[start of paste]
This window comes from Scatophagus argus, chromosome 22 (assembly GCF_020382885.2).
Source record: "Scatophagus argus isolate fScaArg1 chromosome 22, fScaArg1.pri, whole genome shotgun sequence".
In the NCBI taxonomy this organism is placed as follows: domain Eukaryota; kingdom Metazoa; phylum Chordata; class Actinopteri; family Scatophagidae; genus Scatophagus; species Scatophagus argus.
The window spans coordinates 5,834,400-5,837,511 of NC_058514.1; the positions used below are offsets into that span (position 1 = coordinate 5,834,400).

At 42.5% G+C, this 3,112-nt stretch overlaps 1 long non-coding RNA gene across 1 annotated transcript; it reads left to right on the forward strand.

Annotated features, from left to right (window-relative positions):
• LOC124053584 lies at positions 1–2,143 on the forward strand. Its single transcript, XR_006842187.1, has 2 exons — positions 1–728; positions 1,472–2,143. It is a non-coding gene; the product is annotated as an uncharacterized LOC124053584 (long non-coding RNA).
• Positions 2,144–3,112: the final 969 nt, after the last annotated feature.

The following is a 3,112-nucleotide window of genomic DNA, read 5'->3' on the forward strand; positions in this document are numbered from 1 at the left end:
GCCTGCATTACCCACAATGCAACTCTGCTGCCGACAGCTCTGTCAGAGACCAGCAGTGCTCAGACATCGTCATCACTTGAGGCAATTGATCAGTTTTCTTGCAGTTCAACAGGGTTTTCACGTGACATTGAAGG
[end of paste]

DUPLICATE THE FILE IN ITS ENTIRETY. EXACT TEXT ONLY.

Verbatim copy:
This window comes from Scatophagus argus, chromosome 22 (assembly GCF_020382885.2).
Source record: "Scatophagus argus isolate fScaArg1 chromosome 22, fScaArg1.pri, whole genome shotgun sequence".
In the NCBI taxonomy this organism is placed as follows: domain Eukaryota; kingdom Metazoa; phylum Chordata; class Actinopteri; family Scatophagidae; genus Scatophagus; species Scatophagus argus.
The window spans coordinates 5,834,400-5,837,511 of NC_058514.1; the positions used below are offsets into that span (position 1 = coordinate 5,834,400).

At 42.5% G+C, this 3,112-nt stretch overlaps 1 long non-coding RNA gene across 1 annotated transcript; it reads left to right on the forward strand.

Annotated features, from left to right (window-relative positions):
• LOC124053584 lies at positions 1–2,143 on the forward strand. Its single transcript, XR_006842187.1, has 2 exons — positions 1–728; positions 1,472–2,143. It is a non-coding gene; the product is annotated as an uncharacterized LOC124053584 (long non-coding RNA).
• Positions 2,144–3,112: the final 969 nt, after the last annotated feature.

The following is a 3,112-nucleotide window of genomic DNA, read 5'->3' on the forward strand; positions in this document are numbered from 1 at the left end:
GCCTGCATTACCCACAATGCAACTCTGCTGCCGACAGCTCTGTCAGAGACCAGCAGTGCTCAGACATCGTCATCACTTGAGGCAATTGATCAGTTTTCTTGCAGTTCAACAGGGTTTTCACGTGACATTGAAGG